Stocks and shareholder voice

Managing for Society

Manila Times

March 14, 2005

It’s official. You can buy shares of SM Investment Corporation (SMIC) for P250 per share in the biggest initial public offering (IPO) in the stock market so far this year.

SMIC wants to improve its balance sheet and put SM malls and department stores in many more cities and provinces around the country. It needs billions of pesos to do this. Would you like to help it?

It’s well-known that in this country where countless poor die from hunger or even tainted maruya, a handful of families control big business; even the so-called publicly listed corporations. So why should we care if the Henry Sy family wants to get public investors into SMIC? This is, after all, the family that appeared on Time magazine’s cover as already among “the families that own Asia”.

I think that this IPO isn’t just a financial event. In many ways, it is an important social and national development event. Assuming a small investor can get any of the limited number of shares that will be sold to the public, after the big guys gobble up most of it, there are good reasons why Juan de la Cruz should look at this investment opportunity.

The corporate sector is one of the biggest contributors to the economy, with the share of value-added to GDP from the top 1000 corporations alone estimated to have grown from less than 20% in the 80s to more than 25% today. SMIC controls the SM malls and department stores as well as Banco de Oro. Retailing continues to be a strong sector in our economy because, thanks to the Sys and the Ayalas, Filipinos treat malls like family parks. Investing in SMIC can help build the economy.

The Corporation Code aims to make sure that corporations “are not merely entities established for private gain but effective partners of the National Government in spreading the benefits of capitalism for the social and economic development of the nation.” One way that this is done is through IPOs.

An IPO lets ordinary citizens share in the stakes as well as in the fruits of capitalism. It invites investors to help in building more valuable corporations. It supports entrepreneurs in offering products and services to more Filipinos. An IPO makes the stock market like one huge cooperative for development. Investing in SMIC can help make sure that more Filipinos earn wealth from the SM companies, aside from the Sy family. Corporations are too important to leave to a few families to control. This democratizes economic development.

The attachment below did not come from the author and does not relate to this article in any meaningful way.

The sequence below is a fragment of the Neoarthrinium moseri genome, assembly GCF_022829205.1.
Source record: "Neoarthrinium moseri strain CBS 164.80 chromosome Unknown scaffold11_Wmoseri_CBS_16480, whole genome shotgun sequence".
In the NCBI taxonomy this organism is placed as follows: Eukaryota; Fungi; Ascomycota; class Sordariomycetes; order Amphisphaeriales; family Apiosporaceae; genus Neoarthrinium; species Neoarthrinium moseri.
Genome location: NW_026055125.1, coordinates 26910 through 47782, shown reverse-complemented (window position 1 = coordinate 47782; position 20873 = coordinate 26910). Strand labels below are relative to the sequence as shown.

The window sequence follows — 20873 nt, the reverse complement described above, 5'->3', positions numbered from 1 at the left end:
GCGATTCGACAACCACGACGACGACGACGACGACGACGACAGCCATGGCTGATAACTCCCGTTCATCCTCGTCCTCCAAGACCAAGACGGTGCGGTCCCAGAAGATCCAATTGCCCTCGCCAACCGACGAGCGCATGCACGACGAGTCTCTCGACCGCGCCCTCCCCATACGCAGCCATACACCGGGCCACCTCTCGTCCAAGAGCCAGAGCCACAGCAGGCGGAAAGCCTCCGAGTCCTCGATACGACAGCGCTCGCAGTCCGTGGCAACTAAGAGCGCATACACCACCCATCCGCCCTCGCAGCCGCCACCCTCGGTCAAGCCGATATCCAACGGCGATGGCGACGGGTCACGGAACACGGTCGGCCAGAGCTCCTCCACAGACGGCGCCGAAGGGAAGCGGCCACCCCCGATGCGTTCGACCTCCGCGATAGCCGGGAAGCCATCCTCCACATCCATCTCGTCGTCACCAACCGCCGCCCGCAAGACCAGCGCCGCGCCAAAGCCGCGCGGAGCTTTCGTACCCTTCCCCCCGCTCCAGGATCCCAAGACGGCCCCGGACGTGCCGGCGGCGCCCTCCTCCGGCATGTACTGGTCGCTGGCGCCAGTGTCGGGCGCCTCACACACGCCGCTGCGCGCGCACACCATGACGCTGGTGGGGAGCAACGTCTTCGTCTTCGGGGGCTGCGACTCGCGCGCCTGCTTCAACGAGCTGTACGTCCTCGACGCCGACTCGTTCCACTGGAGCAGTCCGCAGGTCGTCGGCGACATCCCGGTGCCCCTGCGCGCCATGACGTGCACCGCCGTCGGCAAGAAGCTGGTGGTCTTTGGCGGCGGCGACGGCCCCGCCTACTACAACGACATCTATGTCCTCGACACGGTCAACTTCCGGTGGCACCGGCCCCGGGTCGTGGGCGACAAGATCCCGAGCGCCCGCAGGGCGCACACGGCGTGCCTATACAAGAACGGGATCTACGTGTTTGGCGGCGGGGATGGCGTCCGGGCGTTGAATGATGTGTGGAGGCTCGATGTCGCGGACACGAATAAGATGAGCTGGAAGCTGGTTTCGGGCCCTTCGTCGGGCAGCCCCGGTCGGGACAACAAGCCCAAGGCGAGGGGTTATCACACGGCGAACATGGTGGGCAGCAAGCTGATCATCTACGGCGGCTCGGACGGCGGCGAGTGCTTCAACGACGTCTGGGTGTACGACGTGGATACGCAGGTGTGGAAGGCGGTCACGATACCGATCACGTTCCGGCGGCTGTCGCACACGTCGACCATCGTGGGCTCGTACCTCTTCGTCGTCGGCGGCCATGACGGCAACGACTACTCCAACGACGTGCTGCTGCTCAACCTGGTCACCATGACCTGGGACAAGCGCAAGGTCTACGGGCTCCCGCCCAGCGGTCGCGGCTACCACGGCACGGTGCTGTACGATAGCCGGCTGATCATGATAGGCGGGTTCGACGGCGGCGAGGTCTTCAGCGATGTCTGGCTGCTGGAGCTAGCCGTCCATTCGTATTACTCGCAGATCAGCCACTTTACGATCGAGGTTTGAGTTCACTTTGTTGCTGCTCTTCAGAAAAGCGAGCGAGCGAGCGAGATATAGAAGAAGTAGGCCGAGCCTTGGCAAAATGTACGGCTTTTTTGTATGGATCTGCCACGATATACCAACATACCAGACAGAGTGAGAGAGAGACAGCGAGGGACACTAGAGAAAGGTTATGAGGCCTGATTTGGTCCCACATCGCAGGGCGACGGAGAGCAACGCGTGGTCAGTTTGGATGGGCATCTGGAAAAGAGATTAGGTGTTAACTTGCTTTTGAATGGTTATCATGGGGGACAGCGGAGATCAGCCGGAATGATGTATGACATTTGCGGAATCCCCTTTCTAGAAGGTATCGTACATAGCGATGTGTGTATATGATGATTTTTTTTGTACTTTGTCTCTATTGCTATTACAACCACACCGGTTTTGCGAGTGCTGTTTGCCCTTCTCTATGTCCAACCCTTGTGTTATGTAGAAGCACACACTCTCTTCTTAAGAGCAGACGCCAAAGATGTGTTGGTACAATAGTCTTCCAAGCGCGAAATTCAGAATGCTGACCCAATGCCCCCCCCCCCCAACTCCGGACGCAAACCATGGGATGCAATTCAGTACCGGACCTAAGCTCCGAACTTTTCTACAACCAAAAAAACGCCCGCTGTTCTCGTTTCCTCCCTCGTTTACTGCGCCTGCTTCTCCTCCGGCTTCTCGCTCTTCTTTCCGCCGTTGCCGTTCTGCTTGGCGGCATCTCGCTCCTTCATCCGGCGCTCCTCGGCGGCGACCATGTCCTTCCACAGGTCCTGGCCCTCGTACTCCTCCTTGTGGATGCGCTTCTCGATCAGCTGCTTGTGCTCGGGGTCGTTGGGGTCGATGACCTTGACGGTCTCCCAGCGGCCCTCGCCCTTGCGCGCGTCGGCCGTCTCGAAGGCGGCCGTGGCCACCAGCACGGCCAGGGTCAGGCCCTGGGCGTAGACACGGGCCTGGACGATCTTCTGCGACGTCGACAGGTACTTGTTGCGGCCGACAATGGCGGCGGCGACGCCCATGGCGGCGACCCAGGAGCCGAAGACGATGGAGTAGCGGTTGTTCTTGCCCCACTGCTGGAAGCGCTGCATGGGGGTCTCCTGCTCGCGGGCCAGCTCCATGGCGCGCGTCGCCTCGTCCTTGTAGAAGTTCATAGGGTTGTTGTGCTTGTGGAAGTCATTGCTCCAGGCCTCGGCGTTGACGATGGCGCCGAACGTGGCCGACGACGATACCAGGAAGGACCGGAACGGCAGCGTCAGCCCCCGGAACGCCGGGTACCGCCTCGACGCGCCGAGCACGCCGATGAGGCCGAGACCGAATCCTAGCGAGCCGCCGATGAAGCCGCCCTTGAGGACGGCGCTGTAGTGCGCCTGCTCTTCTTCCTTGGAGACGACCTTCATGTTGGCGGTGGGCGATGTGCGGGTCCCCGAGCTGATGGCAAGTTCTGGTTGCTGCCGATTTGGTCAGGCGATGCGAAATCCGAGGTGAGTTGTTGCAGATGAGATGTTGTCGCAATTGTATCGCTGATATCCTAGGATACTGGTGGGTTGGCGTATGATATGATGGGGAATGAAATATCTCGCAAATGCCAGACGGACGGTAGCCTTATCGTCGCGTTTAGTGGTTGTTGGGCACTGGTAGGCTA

Like in most democracies, though, some voices are smaller than others. If Juan de la Cruz buys shares of SMIC stock, he joins the company’s many minority shareholders. This means that the fate of his investment will almost completely be in the hands of the Sy family and their appointed managers.

Still, a conscientious shareholder gets to attend the annual meetings to ask a question or two to engage the board in creative discussion. How many more malls can Philippine cities and towns sustain? Is contractualization fair to workers? While the controlling family will not give up control, minority shareholders are guaranteed to have a voice.

Fairness, transparency and accountability are what corporate governance is all about. These can only be advanced if more citizens participate in publicly-listed corporations. Meaningful participation should go beyond paying the price of the stock, however. Shareholders must continuously ask corporate management the tough questions: What are you doing to produce returns for the investors? How are you making sure that the corporation continues to deliver valuable products and services to customers? How are you giving jobs and helping people build dignified lives? How are you strengthening the corporation as an institution so that it will stand the test of time?

Some say that money talks. In our country, money shouts. Sometimes, it’s the only language that big business understands. So, if you have the money, you might want to let your money do some talking. And make money in the process, too.